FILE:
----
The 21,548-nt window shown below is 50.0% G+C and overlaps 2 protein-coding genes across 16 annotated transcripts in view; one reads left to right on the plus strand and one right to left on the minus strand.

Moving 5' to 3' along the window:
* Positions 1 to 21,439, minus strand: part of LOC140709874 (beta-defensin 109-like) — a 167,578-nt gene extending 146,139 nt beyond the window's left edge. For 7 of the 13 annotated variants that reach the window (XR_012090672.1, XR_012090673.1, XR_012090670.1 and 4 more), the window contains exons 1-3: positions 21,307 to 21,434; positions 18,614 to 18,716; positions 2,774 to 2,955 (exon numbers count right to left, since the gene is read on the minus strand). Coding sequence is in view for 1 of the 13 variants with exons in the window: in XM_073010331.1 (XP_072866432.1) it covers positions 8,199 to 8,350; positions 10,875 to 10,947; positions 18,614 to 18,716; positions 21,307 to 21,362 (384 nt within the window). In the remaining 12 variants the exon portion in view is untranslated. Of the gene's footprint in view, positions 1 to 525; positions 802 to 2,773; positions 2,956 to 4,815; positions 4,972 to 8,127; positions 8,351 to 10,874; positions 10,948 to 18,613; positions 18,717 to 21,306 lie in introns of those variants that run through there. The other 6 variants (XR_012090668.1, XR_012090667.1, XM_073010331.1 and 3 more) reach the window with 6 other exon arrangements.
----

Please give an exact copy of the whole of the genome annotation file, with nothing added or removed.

The 21,548-nt window shown below is 50.0% G+C and overlaps 2 protein-coding genes across 16 annotated transcripts in view; one reads left to right on the plus strand and one right to left on the minus strand.

Moving 5' to 3' along the window:
* Positions 1 to 21,439, minus strand: part of LOC140709874 (beta-defensin 109-like) — a 167,578-nt gene extending 146,139 nt beyond the window's left edge. For 7 of the 13 annotated variants that reach the window (XR_012090672.1, XR_012090673.1, XR_012090670.1 and 4 more), the window contains exons 1-3: positions 21,307 to 21,434; positions 18,614 to 18,716; positions 2,774 to 2,955 (exon numbers count right to left, since the gene is read on the minus strand). Coding sequence is in view for 1 of the 13 variants with exons in the window: in XM_073010331.1 (XP_072866432.1) it covers positions 8,199 to 8,350; positions 10,875 to 10,947; positions 18,614 to 18,716; positions 21,307 to 21,362 (384 nt within the window). In the remaining 12 variants the exon portion in view is untranslated. Of the gene's footprint in view, positions 1 to 525; positions 802 to 2,773; positions 2,956 to 4,815; positions 4,972 to 8,127; positions 8,351 to 10,874; positions 10,948 to 18,613; positions 18,717 to 21,306 lie in introns of those variants that run through there. The other 6 variants (XR_012090668.1, XR_012090667.1, XM_073010331.1 and 3 more) reach the window with 6 other exon arrangements.